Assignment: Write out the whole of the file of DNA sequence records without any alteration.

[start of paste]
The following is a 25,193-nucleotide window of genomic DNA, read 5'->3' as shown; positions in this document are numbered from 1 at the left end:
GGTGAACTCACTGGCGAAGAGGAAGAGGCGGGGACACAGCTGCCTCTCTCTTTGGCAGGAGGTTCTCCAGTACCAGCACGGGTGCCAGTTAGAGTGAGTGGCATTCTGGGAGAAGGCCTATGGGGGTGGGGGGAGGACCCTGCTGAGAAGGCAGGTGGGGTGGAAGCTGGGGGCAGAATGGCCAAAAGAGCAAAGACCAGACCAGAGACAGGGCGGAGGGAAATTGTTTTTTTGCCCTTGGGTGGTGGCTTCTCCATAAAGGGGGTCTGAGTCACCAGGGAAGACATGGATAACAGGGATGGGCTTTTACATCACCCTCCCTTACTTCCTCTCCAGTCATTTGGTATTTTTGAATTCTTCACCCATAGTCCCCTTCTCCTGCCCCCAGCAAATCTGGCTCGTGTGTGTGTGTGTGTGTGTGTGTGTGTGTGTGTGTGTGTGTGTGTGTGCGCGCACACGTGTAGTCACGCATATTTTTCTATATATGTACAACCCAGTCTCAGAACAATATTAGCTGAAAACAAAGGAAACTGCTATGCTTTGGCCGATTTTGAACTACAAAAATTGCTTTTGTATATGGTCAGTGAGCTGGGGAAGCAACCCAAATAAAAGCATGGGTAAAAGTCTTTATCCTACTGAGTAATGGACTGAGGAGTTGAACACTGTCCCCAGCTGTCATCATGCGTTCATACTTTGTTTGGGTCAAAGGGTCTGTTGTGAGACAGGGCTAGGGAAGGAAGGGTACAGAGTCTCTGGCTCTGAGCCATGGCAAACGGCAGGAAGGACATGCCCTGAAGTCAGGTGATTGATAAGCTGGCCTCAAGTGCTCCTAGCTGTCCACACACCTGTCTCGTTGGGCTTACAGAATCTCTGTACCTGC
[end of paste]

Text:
The following is a 25,193-nucleotide window of genomic DNA, read 5'->3' as shown; positions in this document are numbered from 1 at the left end:
GGTGAACTCACTGGCGAAGAGGAAGAGGCGGGGACACAGCTGCCTCTCTCTTTGGCAGGAGGTTCTCCAGTACCAGCACGGGTGCCAGTTAGAGTGAGTGGCATTCTGGGAGAAGGCCTATGGGGGTGGGGGGAGGACCCTGCTGAGAAGGCAGGTGGGGTGGAAGCTGGGGGCAGAATGGCCAAAAGAGCAAAGACCAGACCAGAGACAGGGCGGAGGGAAATTGTTTTTTTGCCCTTGGGTGGTGGCTTCTCCATAAAGGGGGTCTGAGTCACCAGGGAAGACATGGATAACAGGGATGGGCTTTTACATCACCCTCCCTTACTTCCTCTCCAGTCATTTGGTATTTTTGAATTCTTCACCCATAGTCCCCTTCTCCTGCCCCCAGCAAATCTGGCTCGTGTGTGTGTGTGTGTGTGTGTGTGTGTGTGTGTGTGTGTGTGTGTGTGCGCGCACACGTGTAGTCACGCATATTTTTCTATATATGTACAACCCAGTCTCAGAACAATATTAGCTGAAAACAAAGGAAACTGCTATGCTTTGGCCGATTTTGAACTACAAAAATTGCTTTTGTATATGGTCAGTGAGCTGGGGAAGCAACCCAAATAAAAGCATGGGTAAAAGTCTTTATCCTACTGAGTAATGGACTGAGGAGTTGAACACTGTCCCCAGCTGTCATCATGCGTTCATACTTTGTTTGGGTCAAAGGGTCTGTTGTGAGACAGGGCTAGGGAAGGAAGGGTACAGAGTCTCTGGCTCTGAGCCATGGCAAACGGCAGGAAGGACATGCCCTGAAGTCAGGTGATTGATAAGCTGGCCTCAAGTGCTCCTAGCTGTCCACACACCTGTCTCGTTGGGCTTACAGAATCTCTGTACCTGC